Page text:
Feedback, feedback, feedback. Sometimes valuable, sometimes not. Constructive criticism, praise, encouragement – all part of the creative process. We hear if from our co-workers, clients, boss. Students hear it all the time in class since “critique” is such an integral part of everyday design and photographic education. So, when if comes to your portfolio, have you had enough? Well, hopefully the answer is no.
As part of the portfolio making process, you need pure, unadulterated feedback. And anyone you know and who knows you simply can’t be that objective. Which is one reason why participating in a portfolio review can be invaluable. Not only because you’ll receive feedback about your portfolio package and its content, but because you’ll get a chance to talk with a number of professionals in your industry – all with different backgrounds and experiences. What you do with all that information is up to you.
Don’t be shy and garner a think skin. You want to really know what works and what doesn’t so you end up with the very best portfolio you can. So, ask what your strongest piece is, your weakest. Ask about the sequence of work in your book, your craftsmanship, your overall brand identity. What should you keep working on? Keep in mind that the people reviewing your portfolio are probably volunteering their time. For one reason or another, they care about taking the time to sit down with you.
Treat the experience like a dialogue and an opportunity to network. You’ll have a chance to sit down with professionals in the field. Depending on the type of review, they may represent a local, regional or national area. Some may be seeking someone who’s got the right work and is the right fit. If not now, maybe later. Bottom line – they know what it’s really like out there. Ask them not only about your portfolio and work, but also about the industry. What’s hot, what’s not? What skills are in demand? Where should you be looking? Given what they are seeing, where do they see you best fitting in? Given where your interests lie, what do they think you need to do to break in?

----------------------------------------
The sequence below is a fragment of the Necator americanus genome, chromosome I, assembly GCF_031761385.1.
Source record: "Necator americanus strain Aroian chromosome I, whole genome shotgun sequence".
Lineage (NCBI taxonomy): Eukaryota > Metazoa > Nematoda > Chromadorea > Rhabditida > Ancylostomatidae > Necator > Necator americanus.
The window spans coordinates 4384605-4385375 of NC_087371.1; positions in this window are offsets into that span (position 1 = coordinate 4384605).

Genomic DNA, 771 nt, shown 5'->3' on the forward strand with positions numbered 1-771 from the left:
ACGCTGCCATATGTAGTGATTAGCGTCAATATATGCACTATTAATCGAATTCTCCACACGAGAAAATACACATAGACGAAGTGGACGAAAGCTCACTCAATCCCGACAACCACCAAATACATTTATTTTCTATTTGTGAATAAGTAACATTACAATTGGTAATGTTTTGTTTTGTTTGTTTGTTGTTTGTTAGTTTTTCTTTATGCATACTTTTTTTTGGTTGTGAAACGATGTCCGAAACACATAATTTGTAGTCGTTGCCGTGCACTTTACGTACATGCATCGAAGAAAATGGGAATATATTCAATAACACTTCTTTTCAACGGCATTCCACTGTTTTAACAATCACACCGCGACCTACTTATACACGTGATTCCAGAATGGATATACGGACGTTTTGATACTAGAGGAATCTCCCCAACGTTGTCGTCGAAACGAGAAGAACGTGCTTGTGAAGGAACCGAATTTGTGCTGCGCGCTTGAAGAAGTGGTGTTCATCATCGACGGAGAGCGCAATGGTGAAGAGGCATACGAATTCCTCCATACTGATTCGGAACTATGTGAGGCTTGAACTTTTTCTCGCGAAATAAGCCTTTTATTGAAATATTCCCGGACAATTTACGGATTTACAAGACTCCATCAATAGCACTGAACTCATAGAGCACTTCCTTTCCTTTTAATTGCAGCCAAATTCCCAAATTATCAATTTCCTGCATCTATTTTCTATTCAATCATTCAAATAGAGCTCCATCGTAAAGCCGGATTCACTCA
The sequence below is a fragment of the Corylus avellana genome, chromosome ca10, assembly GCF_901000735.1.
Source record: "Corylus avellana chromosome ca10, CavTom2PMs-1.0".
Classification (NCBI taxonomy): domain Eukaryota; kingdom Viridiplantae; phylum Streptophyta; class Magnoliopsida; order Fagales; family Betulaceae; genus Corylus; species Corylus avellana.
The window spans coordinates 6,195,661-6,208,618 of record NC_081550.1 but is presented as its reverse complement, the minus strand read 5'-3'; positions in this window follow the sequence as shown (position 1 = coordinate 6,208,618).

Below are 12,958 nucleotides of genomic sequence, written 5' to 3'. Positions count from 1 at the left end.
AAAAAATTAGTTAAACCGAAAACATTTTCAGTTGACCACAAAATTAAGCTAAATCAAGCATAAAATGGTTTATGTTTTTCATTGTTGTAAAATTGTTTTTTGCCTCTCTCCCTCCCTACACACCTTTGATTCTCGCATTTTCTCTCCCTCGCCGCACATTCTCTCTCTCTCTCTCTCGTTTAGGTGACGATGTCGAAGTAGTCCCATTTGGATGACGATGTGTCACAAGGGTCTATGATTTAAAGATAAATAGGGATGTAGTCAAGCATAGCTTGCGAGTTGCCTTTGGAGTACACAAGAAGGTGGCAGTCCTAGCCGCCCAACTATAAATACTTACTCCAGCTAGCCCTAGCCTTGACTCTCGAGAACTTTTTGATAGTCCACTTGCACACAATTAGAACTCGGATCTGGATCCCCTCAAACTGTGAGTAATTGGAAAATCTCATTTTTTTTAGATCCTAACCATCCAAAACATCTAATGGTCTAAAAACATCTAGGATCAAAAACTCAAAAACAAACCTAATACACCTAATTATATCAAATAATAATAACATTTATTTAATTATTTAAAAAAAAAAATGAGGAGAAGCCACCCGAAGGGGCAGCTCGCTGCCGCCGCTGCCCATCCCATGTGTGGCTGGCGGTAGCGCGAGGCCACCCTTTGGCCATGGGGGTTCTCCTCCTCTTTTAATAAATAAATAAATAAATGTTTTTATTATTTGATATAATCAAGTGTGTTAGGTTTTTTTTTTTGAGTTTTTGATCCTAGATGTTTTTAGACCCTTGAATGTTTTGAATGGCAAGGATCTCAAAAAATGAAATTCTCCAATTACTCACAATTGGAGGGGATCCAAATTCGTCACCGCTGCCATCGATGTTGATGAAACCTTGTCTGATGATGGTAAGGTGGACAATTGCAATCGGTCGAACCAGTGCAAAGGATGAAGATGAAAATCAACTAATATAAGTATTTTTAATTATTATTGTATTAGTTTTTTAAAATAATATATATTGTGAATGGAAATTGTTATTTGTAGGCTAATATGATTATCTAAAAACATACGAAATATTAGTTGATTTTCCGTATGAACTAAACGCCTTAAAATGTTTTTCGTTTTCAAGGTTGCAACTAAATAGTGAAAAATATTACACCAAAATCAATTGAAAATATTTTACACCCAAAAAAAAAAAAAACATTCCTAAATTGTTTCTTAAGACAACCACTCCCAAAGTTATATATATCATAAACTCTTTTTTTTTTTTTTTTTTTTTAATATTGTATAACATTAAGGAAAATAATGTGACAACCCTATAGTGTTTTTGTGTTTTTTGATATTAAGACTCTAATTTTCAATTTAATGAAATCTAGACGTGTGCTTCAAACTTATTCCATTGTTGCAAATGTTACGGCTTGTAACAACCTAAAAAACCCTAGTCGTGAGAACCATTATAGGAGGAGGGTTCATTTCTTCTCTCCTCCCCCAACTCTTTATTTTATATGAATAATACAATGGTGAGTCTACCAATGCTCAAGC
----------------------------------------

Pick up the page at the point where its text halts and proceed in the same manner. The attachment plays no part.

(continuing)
Also, for the professional artist, certain portfolio reviews represent an opportunity to present your work for exhibition or publication. These typically cost more to attend and are not recommended for students.
Need more convincing? How about this – “Practice makes perfect”. The fact is, the more you present yourself and your work, the more comfortable you’ll be and the better you’ll sound. If you’re new to the field, a student or recent grad, a portfolio review can be a great opportunity to practice your interviewing skills. It’s a valuable way to spend an afternoon.
What do you think? Add your comments.
Where to look for portfolio reviews in your area:
Check out local organizations and industry sponsored events.
Photographic Resource Center, Boston, MA
Photoshop World Conference
Art Directors Club
The Art Institute
Center’s Review, Santa Fe
Center’s Review, L.A.
The Center for Photography at Woodstock
Griffin Museum, MA
AIGA – Check out your local chapter
Been to a portfolio review lately? Share your experiences. Add to the list.